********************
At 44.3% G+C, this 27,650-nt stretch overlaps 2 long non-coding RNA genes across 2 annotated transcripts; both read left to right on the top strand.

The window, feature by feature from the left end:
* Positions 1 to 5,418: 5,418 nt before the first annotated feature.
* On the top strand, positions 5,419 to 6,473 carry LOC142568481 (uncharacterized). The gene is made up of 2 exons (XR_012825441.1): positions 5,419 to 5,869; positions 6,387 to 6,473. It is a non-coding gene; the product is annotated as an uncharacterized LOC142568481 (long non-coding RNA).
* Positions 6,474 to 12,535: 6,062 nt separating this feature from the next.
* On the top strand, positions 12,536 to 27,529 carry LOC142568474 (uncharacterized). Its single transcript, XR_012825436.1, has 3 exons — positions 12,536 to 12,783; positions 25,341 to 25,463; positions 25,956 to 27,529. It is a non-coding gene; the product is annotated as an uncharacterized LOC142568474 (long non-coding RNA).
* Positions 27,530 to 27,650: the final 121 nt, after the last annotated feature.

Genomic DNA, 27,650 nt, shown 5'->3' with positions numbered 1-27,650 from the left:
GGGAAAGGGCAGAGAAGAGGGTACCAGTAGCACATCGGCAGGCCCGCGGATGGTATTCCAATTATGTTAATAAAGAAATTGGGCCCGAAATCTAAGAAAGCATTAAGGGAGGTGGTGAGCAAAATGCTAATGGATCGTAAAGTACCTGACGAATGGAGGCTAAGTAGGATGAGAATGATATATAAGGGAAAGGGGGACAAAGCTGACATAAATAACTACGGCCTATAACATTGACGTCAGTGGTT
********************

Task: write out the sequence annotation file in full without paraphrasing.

At 44.3% G+C, this 27,650-nt stretch overlaps 2 long non-coding RNA genes across 2 annotated transcripts; both read left to right on the top strand.

The window, feature by feature from the left end:
* Positions 1 to 5,418: 5,418 nt before the first annotated feature.
* On the top strand, positions 5,419 to 6,473 carry LOC142568481 (uncharacterized). The gene is made up of 2 exons (XR_012825441.1): positions 5,419 to 5,869; positions 6,387 to 6,473. It is a non-coding gene; the product is annotated as an uncharacterized LOC142568481 (long non-coding RNA).
* Positions 6,474 to 12,535: 6,062 nt separating this feature from the next.
* On the top strand, positions 12,536 to 27,529 carry LOC142568474 (uncharacterized). Its single transcript, XR_012825436.1, has 3 exons — positions 12,536 to 12,783; positions 25,341 to 25,463; positions 25,956 to 27,529. It is a non-coding gene; the product is annotated as an uncharacterized LOC142568474 (long non-coding RNA).
* Positions 27,530 to 27,650: the final 121 nt, after the last annotated feature.

Genomic DNA, 27,650 nt, shown 5'->3' with positions numbered 1-27,650 from the left:
GGGAAAGGGCAGAGAAGAGGGTACCAGTAGCACATCGGCAGGCCCGCGGATGGTATTCCAATTATGTTAATAAAGAAATTGGGCCCGAAATCTAAGAAAGCATTAAGGGAGGTGGTGAGCAAAATGCTAATGGATCGTAAAGTACCTGACGAATGGAGGCTAAGTAGGATGAGAATGATATATAAGGGAAAGGGGGACAAAGCTGACATAAATAACTACGGCCTATAACATTGACGTCAGTGGTT